Four Facts

Fact 1: On average, investors anticipate that ESG equities will return 1.4% per year less than the overall equity market over a 10-year period. This expectation may arise the belief that ESG stocks are overpriced, that their lower returns are an equilibrium outcome due to the hedging properties of ESG stocks against future climate disasters, or that they provide non-pecuniary benefits to ethically-motivated investors.

Fact 2: There is significant heterogeneity among investors in ESG return expectations and investment motives. The standard deviation of expected excess ESG returns is about 4%. Interestingly, beliefs about the relative returns of ESG investments do not correlate with beliefs about market returns, GDP growth, market disaster probabilities, or bond returns. This suggests that the large heterogeneity in beliefs about ESG returns represents a separate dimension of the investors’ beliefs relative to traditional variables that enter portfolio decision-making.  Differences across investor characteristics are relatively modest, though they do display some meaningful patterns: respondents who are younger, less wealthy, female, or living in areas with higher Democratic vote shares tend to be more optimistic about relative ESG returns. However, each of these groups on average still expects lower returns from ESG investment compared to the overall market.

As for investment motives, 45% of survey participants have no specific reason for ESG investment, 7% cite higher return expectations, 22% view ESG stocks as a hedge against climate risk, and 25% are motivated by ethical considerations. Investors with no apparent reason for ESG investment exhibit the most pessimistic long-term expected excess ESG returns, at -2.7% per year.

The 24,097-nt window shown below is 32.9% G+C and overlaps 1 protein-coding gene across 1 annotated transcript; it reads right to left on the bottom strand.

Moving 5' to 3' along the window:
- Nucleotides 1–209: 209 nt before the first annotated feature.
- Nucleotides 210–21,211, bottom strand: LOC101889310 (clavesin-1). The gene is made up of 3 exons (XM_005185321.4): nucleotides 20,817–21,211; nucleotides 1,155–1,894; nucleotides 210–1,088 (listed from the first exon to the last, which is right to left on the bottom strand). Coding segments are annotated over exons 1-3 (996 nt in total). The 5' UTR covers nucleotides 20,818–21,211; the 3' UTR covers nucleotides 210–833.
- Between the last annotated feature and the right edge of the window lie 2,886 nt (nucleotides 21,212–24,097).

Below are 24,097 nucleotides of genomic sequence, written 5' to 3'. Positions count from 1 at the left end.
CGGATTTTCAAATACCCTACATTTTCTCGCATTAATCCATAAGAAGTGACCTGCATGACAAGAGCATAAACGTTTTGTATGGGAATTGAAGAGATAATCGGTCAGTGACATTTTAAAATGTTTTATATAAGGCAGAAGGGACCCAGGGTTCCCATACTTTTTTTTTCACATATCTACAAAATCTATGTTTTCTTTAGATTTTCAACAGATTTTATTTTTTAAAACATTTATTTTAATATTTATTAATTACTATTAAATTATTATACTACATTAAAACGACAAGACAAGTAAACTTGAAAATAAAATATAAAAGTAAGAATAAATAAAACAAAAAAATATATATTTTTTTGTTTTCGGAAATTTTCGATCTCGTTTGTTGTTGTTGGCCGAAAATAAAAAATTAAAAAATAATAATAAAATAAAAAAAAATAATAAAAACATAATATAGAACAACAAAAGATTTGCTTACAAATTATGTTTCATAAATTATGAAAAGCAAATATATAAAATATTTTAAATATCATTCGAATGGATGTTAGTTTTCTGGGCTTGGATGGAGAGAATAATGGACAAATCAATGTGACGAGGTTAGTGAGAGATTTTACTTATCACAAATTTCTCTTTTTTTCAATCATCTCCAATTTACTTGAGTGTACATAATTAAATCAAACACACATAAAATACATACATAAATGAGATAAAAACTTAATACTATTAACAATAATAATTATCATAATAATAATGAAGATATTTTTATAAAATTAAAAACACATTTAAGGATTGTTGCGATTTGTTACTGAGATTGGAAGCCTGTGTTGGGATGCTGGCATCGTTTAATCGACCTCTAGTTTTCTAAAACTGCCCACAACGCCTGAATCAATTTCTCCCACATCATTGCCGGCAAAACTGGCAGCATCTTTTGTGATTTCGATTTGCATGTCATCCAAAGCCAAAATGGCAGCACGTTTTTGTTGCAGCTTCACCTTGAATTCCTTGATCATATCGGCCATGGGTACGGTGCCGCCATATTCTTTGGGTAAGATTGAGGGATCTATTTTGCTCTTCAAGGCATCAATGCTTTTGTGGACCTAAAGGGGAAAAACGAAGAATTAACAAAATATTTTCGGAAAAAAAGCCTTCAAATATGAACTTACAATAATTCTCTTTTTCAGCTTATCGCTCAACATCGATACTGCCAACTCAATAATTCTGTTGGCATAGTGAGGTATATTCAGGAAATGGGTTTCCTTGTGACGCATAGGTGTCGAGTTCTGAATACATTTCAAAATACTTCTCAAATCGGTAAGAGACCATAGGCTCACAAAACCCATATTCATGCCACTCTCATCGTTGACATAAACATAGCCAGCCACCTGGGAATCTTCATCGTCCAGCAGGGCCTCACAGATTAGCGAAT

Although in our sample ESG holdings are modest – only about 4% of retail investors hold ESG investments, and a typical allocation among holders is less than 15% of risky assets – we are able identify several emerging relationships between ESG beliefs and portfolio holdings.

Fact 3: ESG beliefs are important drivers of actual portfolio allocation to ESG investments, and ESG portfolio holdings are increasing in expected excess ESG returns. The relation between ESG holdings and beliefs is stronger in the positive domain (i.e., among investors who expect ESG funds to outperform the market) versus weaker in the negative domain (i.e., among investors who expect underperformance), suggesting that challenges with shorting might play a role in determining retail investors’ ESG investments.

We also find a strong association between ESG holdings and reported motives for such investments. ESG holdings are the largest among investors with ethical ESG motives and high concerns about climate change. Approximately half of the investors who hold ESG assets report being primarily motivated by ethical considerations, and 80% of actual ESG investors report a high level of concern about climate risk.

Fact 4: Both pecuniary and non-pecuniary considerations jointly drive portfolio allocation to ESG. Financial considerations (expectation of excess ESG returns) are an important driver of ESG allocations for all groups of investors, including those who mention hedging or ethical motivations as key reasons for investing in ESG. At the same time, some morally motivated investors hold ESG investments even when they expect negative excess returns, showing that non-pecuniary considerations also play a role alongside financial performance.

The complete paper is available for download here.